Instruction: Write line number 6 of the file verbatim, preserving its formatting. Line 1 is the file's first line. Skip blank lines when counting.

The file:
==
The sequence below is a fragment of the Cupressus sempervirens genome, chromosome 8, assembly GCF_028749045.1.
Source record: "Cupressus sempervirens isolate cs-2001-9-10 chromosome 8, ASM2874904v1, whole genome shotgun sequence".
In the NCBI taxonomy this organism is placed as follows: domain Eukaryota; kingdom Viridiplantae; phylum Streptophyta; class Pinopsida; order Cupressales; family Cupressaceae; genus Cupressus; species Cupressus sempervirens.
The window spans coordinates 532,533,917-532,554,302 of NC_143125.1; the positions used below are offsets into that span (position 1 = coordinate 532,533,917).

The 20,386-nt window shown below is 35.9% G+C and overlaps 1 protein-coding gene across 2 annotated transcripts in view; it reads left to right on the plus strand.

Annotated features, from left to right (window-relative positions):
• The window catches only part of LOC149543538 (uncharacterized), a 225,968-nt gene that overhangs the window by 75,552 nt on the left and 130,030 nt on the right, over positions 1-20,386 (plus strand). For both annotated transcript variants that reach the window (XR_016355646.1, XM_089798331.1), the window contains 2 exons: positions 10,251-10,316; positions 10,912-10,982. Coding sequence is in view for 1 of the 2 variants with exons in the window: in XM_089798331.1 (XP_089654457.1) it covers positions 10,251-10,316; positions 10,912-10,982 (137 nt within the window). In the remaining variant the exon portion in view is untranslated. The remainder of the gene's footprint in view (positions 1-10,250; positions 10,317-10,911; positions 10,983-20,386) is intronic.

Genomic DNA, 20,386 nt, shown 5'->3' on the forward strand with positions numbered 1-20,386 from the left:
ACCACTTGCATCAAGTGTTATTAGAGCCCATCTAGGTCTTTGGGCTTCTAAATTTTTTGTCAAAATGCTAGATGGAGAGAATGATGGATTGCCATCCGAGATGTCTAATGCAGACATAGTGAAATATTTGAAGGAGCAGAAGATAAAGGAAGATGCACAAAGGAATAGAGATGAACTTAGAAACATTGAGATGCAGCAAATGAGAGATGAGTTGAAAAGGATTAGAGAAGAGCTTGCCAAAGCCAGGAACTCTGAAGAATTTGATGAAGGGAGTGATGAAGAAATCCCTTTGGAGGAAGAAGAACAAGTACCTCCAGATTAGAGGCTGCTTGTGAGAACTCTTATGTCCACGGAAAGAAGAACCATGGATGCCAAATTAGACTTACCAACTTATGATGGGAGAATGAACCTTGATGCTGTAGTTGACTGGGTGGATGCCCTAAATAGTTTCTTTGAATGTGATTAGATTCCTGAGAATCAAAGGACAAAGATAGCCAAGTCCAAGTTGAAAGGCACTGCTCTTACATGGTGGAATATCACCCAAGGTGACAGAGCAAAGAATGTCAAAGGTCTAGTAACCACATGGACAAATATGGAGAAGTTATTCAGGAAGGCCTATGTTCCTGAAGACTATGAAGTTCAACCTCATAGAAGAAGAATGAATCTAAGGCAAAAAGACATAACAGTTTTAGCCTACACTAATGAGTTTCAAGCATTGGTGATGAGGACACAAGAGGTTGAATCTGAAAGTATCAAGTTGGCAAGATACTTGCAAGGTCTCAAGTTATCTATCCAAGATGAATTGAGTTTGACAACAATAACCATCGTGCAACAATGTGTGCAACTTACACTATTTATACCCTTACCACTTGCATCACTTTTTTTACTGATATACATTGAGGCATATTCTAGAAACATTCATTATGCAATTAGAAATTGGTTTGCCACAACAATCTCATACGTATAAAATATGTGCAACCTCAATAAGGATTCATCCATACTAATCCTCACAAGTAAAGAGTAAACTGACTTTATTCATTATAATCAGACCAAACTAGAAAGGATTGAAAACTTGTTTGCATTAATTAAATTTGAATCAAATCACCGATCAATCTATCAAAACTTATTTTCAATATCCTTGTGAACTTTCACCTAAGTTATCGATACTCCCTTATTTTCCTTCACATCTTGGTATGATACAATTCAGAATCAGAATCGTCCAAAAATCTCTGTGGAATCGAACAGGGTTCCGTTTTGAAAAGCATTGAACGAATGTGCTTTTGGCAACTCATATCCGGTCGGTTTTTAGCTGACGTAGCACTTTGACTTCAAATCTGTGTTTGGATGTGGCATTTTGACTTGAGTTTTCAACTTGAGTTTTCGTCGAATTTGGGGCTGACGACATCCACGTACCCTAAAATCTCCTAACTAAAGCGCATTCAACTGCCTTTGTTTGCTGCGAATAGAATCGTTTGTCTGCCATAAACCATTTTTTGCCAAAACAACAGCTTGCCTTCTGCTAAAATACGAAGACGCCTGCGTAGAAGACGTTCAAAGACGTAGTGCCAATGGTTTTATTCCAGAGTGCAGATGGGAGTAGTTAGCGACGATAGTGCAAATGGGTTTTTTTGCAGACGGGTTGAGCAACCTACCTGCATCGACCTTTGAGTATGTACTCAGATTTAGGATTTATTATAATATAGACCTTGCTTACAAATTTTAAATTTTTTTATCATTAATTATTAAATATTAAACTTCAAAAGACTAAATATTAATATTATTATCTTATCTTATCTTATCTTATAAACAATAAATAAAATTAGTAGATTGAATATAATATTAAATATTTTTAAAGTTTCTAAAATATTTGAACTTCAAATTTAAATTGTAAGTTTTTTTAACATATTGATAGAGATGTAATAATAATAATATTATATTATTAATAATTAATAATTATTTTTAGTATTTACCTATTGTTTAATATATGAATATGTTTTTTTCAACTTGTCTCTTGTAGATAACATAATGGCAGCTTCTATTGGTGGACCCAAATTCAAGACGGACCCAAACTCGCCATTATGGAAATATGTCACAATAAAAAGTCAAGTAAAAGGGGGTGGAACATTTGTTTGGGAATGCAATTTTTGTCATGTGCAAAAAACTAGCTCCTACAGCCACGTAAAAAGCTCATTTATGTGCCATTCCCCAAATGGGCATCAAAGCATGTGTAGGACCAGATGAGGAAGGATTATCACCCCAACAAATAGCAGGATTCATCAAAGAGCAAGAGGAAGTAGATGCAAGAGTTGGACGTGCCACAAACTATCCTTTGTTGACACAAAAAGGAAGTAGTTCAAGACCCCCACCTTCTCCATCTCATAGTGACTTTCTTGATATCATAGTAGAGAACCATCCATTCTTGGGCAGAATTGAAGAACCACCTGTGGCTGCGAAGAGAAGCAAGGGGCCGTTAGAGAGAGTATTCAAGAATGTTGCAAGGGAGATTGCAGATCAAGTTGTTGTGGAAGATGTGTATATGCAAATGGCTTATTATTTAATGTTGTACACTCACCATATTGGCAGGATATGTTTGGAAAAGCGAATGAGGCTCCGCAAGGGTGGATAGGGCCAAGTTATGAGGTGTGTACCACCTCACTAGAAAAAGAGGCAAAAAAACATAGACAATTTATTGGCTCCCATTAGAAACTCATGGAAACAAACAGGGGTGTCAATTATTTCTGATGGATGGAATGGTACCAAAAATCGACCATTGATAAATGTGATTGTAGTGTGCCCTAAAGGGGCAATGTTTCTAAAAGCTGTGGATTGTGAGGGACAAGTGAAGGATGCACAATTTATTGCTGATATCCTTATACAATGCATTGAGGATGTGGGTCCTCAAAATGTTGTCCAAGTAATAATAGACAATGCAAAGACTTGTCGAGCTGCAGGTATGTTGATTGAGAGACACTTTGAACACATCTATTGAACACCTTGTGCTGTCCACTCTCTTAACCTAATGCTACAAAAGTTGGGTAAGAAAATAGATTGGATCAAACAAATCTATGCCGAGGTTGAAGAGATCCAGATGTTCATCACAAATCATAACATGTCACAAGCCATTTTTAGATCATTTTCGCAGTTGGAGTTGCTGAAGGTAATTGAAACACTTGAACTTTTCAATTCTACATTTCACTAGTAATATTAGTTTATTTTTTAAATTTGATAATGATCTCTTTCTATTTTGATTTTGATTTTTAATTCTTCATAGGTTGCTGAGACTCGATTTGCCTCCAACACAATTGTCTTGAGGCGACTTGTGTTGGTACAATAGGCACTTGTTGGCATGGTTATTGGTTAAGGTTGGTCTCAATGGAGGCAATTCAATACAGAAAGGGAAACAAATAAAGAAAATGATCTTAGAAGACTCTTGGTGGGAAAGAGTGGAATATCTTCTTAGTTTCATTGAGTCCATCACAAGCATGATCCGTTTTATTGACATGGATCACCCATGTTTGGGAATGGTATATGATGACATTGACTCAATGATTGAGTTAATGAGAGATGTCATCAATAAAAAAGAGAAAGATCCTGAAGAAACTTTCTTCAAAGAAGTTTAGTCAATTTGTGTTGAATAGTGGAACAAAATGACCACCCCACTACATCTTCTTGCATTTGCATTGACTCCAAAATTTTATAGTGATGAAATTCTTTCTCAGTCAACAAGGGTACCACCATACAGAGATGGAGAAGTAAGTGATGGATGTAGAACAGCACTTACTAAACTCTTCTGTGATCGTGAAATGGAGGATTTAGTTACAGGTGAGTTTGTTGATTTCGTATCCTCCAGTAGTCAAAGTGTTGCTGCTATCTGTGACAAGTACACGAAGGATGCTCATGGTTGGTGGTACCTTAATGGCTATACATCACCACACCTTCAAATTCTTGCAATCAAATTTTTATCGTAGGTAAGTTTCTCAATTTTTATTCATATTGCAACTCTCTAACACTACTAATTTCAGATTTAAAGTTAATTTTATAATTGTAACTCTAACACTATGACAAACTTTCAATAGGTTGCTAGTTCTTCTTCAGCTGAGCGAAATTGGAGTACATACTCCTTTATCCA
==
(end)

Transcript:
Annotated features, from left to right (window-relative positions):